However is there any study in the difference between net and particulate filter and the effects on the system when cleaning is done so on 

there wont be any detail informations about UVI system, as it is Dr. Rakocys IP. Im not sure if he still offers his course at UVI (as he retired), but if he does then you will get the detail knowledge there. For Friendlys you pay 99 Bucks and you get all the informations you need. When it comes to commercial systems, knowledge is not for free - very understandable. In my oppinion is Friendlys system a modification of the UVI system, and if im not completely wrong then the Friendly owner visited a course of Dr.Rakocy at UVI :D

the FAP farm relies heavily on the use of gammarus and other detritivores to help keep their system clean. in their largest system they have a series of 3 solid settling tanks with the last one is filled with fish netting, then these dump into a degas / bubbler tank to be dispersed into 3 sets of 4 troughs...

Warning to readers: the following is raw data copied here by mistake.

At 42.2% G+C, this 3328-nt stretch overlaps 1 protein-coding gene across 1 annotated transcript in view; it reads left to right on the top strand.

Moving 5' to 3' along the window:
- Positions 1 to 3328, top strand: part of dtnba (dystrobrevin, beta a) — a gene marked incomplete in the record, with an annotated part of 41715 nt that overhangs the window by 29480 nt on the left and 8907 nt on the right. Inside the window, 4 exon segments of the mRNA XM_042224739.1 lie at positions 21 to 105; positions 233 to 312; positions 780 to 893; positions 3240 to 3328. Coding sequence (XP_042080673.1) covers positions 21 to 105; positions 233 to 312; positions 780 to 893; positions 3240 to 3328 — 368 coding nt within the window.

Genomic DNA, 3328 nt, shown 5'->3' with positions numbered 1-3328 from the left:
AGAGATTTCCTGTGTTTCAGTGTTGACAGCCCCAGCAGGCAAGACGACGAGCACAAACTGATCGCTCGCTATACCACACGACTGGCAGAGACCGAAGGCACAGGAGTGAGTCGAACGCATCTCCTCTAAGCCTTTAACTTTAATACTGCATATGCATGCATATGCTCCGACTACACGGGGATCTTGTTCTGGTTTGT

now it was seen that in the beginning the fish waste would accumulate in the net tanks, and the netting would need to be removed and cleaned... a very dirty job. the one day a small creature was noticed in the water. not knowing exactly what it was it was left to it's own devices, but the system was put under tighter surveillance and the creatures were being researched. over time the amount of fish waste began to drop in the net tanks, and the number of these creatures began to grow.

as it turne dout the creatures were gammarus, a detritivore. (poo eating water crustacean) these little guys were actually eating the poo and mineralizing it. my guess is a bird that was swimming in a near by stream happened to drop a few of these guys into the systems... but that's not a bad thing. these guys are natural filters. this would explain why the FAP farm doesnt have complicated filtering systems.